While Republican operatives in Bladen County pushed people to vote for Mark Harris with absentee by mail ballots, the North Carolina Democratic Party was running an aggressive absentee-by-mail ballot effort in neighboring Robeson County.
Organizers dropped off so many voter registration forms and absentee ballot requests that they “overwhelmed” elections officials in Lumberton, according to Steve Stone, the chair of the Robeson Board of Elections.
“It’s totally out of character from what I’ve seen in the previous elections, as far as the volume of registration forms and absentee requests that come in in bulk by one individual,” Stone said.
That effort has attracted the attention of the North Carolina Board of Elections and Ethics Enforcement.
Stone said the state elections board came to Robeson last Wednesday to collect absentee ballot request forms and return envelopes – similar to what investigators seized in Bladen County after the Nov. 6 election. He said investigators came back Monday for more information, including business cards from operatives who were working on the ground. He said one of the business cards was from someone who worked for the Democratic Congressional Campaign Committee.
The state board of elections said it will post some documents related to its fraud investigation on its website starting Tuesday afternoon.
Stone said the first batches of registrations and absentee mail requests to Robeson came in groups of 15 or 20 over the summer. He said that wasn’t a problem.
“Then you started getting 50 or 75 or more, from one person, coming in,” Stone said.
He said one problem was that people who were already registered to vote were filling out new voter applications forms, possibly because they were confused. The elections office also got complaints from voters who asked why they were being asked to register for a second time.
The paperwork – and complaints – created delays, Stone said.
In Robeson, 443 absentee mail requests arrived at the elections office in September. It took, on average, more than 28 days for the elections office to place a ballot in the mail, according to a WFAE analysis of state election data.
By contrast, Mecklenburg County only took about four days, on average, to send an absentee ballot in the mail in September.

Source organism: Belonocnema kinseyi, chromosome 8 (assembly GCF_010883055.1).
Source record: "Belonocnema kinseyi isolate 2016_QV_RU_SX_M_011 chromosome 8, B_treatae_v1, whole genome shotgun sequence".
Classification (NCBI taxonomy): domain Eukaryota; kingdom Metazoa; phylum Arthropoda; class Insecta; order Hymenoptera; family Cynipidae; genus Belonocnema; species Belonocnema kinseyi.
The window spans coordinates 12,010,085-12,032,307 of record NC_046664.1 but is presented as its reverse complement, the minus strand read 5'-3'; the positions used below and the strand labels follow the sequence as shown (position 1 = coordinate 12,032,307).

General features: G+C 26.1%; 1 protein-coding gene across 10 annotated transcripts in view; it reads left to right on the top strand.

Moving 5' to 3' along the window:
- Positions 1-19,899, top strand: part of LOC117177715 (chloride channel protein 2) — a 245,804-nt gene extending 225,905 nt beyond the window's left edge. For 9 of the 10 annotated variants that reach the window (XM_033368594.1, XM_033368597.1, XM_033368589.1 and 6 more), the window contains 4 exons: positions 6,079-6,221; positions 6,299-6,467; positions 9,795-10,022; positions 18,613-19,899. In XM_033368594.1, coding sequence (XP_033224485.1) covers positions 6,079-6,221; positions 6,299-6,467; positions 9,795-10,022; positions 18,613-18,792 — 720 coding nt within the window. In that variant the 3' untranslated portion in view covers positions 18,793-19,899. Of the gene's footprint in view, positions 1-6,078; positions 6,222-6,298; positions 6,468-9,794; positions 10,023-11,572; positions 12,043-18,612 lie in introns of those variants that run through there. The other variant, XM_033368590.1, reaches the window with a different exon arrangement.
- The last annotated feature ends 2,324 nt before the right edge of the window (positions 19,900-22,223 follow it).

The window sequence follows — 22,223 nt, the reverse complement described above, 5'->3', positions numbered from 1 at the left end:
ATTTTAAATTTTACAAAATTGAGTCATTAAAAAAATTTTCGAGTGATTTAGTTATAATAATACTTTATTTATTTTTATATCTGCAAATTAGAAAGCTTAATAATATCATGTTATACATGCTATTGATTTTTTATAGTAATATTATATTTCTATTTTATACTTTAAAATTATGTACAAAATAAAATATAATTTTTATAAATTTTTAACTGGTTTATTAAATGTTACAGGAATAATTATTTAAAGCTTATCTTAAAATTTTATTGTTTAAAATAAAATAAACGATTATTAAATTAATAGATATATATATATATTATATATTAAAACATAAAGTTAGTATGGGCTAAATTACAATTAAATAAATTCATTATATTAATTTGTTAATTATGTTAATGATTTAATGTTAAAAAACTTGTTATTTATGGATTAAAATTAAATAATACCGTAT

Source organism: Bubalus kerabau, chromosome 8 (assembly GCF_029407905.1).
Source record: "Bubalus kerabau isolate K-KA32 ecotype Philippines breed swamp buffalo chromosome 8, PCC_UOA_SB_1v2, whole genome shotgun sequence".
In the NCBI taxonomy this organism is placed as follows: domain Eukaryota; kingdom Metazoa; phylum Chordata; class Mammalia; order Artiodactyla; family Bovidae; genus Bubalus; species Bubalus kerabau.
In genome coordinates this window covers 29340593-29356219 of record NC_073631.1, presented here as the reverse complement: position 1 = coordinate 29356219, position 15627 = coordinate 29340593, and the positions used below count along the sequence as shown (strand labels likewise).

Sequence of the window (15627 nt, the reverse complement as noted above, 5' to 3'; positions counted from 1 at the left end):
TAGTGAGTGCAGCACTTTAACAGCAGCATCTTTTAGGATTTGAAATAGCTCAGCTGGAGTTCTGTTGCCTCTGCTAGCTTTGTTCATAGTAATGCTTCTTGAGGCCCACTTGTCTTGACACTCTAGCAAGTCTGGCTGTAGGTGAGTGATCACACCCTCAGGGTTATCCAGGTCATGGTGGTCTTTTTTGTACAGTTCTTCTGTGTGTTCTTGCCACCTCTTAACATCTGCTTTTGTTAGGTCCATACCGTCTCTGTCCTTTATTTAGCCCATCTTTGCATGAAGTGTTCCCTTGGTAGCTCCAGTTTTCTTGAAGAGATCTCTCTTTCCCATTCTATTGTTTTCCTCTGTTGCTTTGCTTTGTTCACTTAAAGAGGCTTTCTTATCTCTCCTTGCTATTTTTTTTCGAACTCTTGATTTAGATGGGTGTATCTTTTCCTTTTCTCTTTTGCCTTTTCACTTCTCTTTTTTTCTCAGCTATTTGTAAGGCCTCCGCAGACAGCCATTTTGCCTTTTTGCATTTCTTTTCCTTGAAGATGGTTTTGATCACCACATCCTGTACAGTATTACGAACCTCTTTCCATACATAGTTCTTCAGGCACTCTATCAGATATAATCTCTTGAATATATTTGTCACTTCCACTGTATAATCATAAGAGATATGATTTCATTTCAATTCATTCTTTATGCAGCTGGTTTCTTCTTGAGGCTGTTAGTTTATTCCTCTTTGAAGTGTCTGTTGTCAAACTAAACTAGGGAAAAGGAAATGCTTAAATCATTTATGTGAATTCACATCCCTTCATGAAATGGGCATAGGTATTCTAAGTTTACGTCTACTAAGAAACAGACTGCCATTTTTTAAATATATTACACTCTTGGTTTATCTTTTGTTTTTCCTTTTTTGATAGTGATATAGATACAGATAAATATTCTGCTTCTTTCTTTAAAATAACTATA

Last Friday, the state board declined for the second time in a week to certify the results of the 9th Congressional District race between Harris and Democrat Dan McCready. The board also declined to certify two local races in Bladen and one in Robeson counties.
Both counties had an unusually high number of people who voted absentee by mail, along with absentee ballots that were never returned or mailed back.
In Bladen County, most of the absentee mail requests were from Republican or unaffiliated voters. That’s where McCrae Dowless – a political consultant – was working for a group that was working with a Harris campaign consultant. Dowless was convicted of felony fraud in 1992.
In Robeson, almost all requests for absentee mail ballots were from registered Democrats. Of the 2,433 absentee by mail ballot requests for the Nov. 6 election in Robeson, only 205 came from Republicans – less than 9 percent.
Democrats requested 68 percent of the absentee by mail ballots in Robeson.
A Democratic official said the North Carolina Democratic Party had a “standard” effort in Robeson to get some people to vote absentee by mail.
In North Carolina, it is OK to go door-to-door and encourage people to vote by mail, as operatives did in Bladen and Robeson. It’s illegal to collect ballots from people, a process known as “harvesting.”
In Bladen, voters told WFAE that people supporting Harris repeatedly came to their doors, asking if they could take their ballots. One voter in Bladenboro, a small town where Dowless lives, said she gave her ballot to someone who had said she should vote for Harris.
One woman told WSOC-TV Monday that Dowless paid her money to collect absentee ballots.
There has been no evidence of similar “harvesting” in Robeson.
In fact, Robeson had the highest percentage of unreturned absentee ballots in the state. Only a handful of those unreturned ballots – 6 percent – were from Republicans.
The state board has said it will hold a public hearing on the fraud allegations on or before Dec. 21.